Everyone needs a good night’s sleep. When your regular sleep routine gets messed up, it can affect your physical and mental health. Studies show that people’s bad sleep habits often the reason for insomnia. It makes sense then that are several bad habits you should avoid to get better sleep. So, what are the ten things to never do when you can’t sleep at night?
Primary Causes of Poor Sleep
Poor sleep habits aren’t the only reason you may have insomnia. Medical illnesses, medications, and sleep disorders all contribute to poor sleep. See if any of these situations could be the reason you aren’t sleeping well.
Medical problems may interfere with your sleep. Stress from chronic illnesses contributes to insomnia. Here are common medical issues that cause insomnia.
- Respiratory problems
- Heart problems
- Kidney disease
- Gastrointestinal problems
- Neurological disorders
- Thyroid problems
- Acute pain
If you experience insomnia because you suffer from one of these illnesses, talk with your doctor about it. Ask for advice on natural ways to help you relax when you can’t fall asleep.
Certain medications cause insomnia. It’s hard enough to have an illness that requires medication, but then to have this same medication disrupt your sleep is frustrating. Here is a list of drugs that are known to disrupt sleep.
- Allergy medications
- Asthma meds
- Birth control meds
- Cold and flu meds
- Depression meds
- Heart medications
- Hypertension medications
- Thyroid medication
Ask your doctor to adjust your prescriptions so you won’t lose sleep at night. It may involve taking the meds at a different time during the day, such as not so close to bedtime. If you are on medications, be careful taking sleep medications. They can interfere with your medicine, causing an adverse reaction.
If you have a diagnosed sleep disorder, you may experience insomnia. Conditions such as the following can cause these:
- Sleep apnea
- Restless leg syndrome
Here are ten things to never do when you can’t sleep
If you don’t have an illness and you aren’t on medications, and you haven’t been diagnosed with a sleep disorder, you may unintentionally disrupt your sleep by doing these things.
1. Go to bed too late or too early
Going to be too early or too late at night can cause insomnia. It’s best to keep a regular bedtime routine. Try to stay up for at least 16 hours a day, followed by 7 to 8 hours of sleep. Your body clock, aka circadian rhythm, will adjust eventually to this routine, giving you better sleep better all night.
2. Have a different weekend sleeping routine
Keeping a circadian rhythm is vital to fight insomnia. Doctors suggest you keep a regular schedule for going to bed and waking up even on the weekends. Staying up later or sleeping in on the weekend can mess up your body’s sleep rhythm and disrupt your sleep.
3. Drink too much caffeine
It’s not too difficult to lose track of how many cups of coffee you drink a day, but too much caffeine guarantees insomnia. Mayo Clinic suggests that a typical, healthy adult should consume only 400 milligrams of caffeine a day. That’s about three cups of coffee per day. Which, for many people, seems like a small amount. Any more than this can upset your sleep. Don’t forget that tea, soda, and chocolate contain caffeine.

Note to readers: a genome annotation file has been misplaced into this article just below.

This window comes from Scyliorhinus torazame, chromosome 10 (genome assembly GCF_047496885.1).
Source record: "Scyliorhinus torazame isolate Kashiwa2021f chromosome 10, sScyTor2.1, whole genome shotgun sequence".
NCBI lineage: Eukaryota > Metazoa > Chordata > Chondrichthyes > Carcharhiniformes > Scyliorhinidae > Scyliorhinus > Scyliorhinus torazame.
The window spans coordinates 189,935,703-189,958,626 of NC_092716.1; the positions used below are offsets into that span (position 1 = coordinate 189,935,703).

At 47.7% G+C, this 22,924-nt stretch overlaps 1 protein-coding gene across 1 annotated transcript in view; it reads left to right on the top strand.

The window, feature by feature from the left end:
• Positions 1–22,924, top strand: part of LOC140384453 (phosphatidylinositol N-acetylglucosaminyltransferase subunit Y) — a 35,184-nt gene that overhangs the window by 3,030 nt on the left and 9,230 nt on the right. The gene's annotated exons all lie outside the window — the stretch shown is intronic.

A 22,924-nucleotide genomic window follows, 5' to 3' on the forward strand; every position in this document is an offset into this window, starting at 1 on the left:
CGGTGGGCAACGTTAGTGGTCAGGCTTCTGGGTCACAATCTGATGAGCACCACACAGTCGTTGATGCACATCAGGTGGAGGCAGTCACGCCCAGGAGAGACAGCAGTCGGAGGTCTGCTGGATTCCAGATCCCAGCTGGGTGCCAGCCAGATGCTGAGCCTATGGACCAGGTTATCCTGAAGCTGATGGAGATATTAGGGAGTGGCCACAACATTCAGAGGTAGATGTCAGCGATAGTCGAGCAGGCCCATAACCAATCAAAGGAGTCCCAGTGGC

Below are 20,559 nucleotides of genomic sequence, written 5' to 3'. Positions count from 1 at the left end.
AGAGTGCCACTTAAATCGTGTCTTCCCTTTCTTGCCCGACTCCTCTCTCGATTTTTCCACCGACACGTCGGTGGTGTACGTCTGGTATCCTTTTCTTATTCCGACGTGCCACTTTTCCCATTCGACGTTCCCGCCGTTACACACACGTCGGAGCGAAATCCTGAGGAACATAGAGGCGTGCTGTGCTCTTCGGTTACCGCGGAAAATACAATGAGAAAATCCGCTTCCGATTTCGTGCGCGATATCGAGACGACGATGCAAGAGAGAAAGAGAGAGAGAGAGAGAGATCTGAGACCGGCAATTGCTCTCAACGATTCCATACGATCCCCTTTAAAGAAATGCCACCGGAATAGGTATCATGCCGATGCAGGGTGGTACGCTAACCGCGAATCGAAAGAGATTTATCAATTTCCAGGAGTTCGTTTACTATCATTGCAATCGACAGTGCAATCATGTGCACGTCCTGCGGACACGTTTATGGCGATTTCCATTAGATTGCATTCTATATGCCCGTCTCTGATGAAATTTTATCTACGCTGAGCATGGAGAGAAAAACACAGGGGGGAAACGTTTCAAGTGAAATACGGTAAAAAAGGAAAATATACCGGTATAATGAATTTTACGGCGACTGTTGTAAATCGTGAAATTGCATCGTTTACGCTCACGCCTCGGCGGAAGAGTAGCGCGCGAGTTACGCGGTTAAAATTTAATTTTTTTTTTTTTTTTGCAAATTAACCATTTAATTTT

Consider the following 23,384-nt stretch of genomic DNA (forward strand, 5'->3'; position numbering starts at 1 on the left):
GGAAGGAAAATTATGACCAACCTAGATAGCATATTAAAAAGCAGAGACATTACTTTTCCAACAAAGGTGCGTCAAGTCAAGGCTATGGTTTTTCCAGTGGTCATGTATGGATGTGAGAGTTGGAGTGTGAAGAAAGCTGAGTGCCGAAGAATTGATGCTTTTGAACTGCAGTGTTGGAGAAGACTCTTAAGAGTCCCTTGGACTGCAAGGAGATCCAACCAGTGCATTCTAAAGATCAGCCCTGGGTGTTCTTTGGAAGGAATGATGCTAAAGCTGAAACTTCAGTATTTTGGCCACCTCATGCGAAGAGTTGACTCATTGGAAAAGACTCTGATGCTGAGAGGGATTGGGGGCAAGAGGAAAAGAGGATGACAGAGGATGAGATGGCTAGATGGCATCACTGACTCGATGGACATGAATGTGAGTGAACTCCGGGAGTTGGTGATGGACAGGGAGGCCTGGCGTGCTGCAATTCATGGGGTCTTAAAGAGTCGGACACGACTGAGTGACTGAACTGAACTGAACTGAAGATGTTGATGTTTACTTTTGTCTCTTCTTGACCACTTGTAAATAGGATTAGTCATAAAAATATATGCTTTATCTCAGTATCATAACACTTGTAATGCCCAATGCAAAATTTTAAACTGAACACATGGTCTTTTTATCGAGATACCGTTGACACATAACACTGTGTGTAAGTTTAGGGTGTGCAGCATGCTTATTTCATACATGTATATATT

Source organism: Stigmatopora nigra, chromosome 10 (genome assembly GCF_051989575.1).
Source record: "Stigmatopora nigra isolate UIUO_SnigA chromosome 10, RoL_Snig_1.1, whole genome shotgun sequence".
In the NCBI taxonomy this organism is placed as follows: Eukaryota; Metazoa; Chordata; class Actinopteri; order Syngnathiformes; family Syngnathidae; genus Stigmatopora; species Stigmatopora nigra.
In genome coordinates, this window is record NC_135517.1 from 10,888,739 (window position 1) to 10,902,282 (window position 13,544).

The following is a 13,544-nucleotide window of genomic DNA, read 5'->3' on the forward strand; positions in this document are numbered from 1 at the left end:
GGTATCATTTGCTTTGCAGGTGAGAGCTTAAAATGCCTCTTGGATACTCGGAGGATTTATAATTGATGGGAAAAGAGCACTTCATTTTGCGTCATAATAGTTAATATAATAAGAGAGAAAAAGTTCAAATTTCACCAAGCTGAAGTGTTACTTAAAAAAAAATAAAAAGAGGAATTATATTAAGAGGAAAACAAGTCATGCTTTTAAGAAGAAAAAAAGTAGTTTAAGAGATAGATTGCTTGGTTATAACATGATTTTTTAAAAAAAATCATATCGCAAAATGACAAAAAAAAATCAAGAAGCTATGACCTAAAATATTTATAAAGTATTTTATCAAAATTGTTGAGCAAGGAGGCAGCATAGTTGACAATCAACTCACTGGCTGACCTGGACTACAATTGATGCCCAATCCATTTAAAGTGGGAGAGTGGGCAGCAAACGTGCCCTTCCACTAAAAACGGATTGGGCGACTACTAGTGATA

4. Forget that caffeine sticks around
Like many drugs, caffeine stays in your system for hours. Studies show that 50% of the caffeine will remain in your body for five to six hours after you drink it. If you drink coffee or soda with caffeine in the afternoon or evening, it will still be in your system when you go to bed. Even decaf coffee has some caffeine, which can prevent you from getting to sleep or sleeping soundly.
5. Think you need little sleep
The National Sleep Foundation recommends that healthy adults should get 7 to 9 hours of sleep. This amount of sleep works for most people. If you are falling asleep around the same time every night and waking up each morning without an alarm clock, this is a good sleep barometer for how many hours of sleep you need.
Some people need less sleep, but there aren’t many people like this. Historically, people like Benjamin Franklin, Thomas Jefferson, and Leonardo da Vinci were known to need little sleep. Some people, like Winston Churchill and Thomas Edison, didn’t sleep much at night, but they took naps during the day.
6. Use electronics before bed
Many people think using their electronic gadget a great way to relax in the evening. Whether it’s a game on your computer or reading a book on your tablet, late-night electronics are prevalent. Scientists tell us that screen time before bed is a significant contributor to your sleep loss. Your electronic device’s screen emits a light that can interrupt your brain’s production of a chemical called melatonin. Melatonin helps you to sleep, but too little will upset your ability to sleep.
Eating heavy or spicy food near bedtime affects your sleep. Eating near your bedtime causes the release of insulin, which breaks up your circadian rhythm or sleep cycle. Food in your stomach triggers your brain and interrupts your ability to sleep.
8. Exercise too close to bedtime
Physical activity right before bedtime is detrimental, falling asleep. It’s best to exercise several hours before you head off to bed and allow your body to wind down as you get closer to be. Exerciser releases your level of stress hormones that keep you awake at night.
9. Having no wind-down time
Your brain needs to transition from high activity to a more relaxed time before bed. This allows your body to re-calibrate from the awake cycle to a sleep cycle. Some suggest that giving yourself up to 45 to 60 minutes of wind-down time without electronics, television, or exercising can impact your sleep significantly. So let’s break it down like this: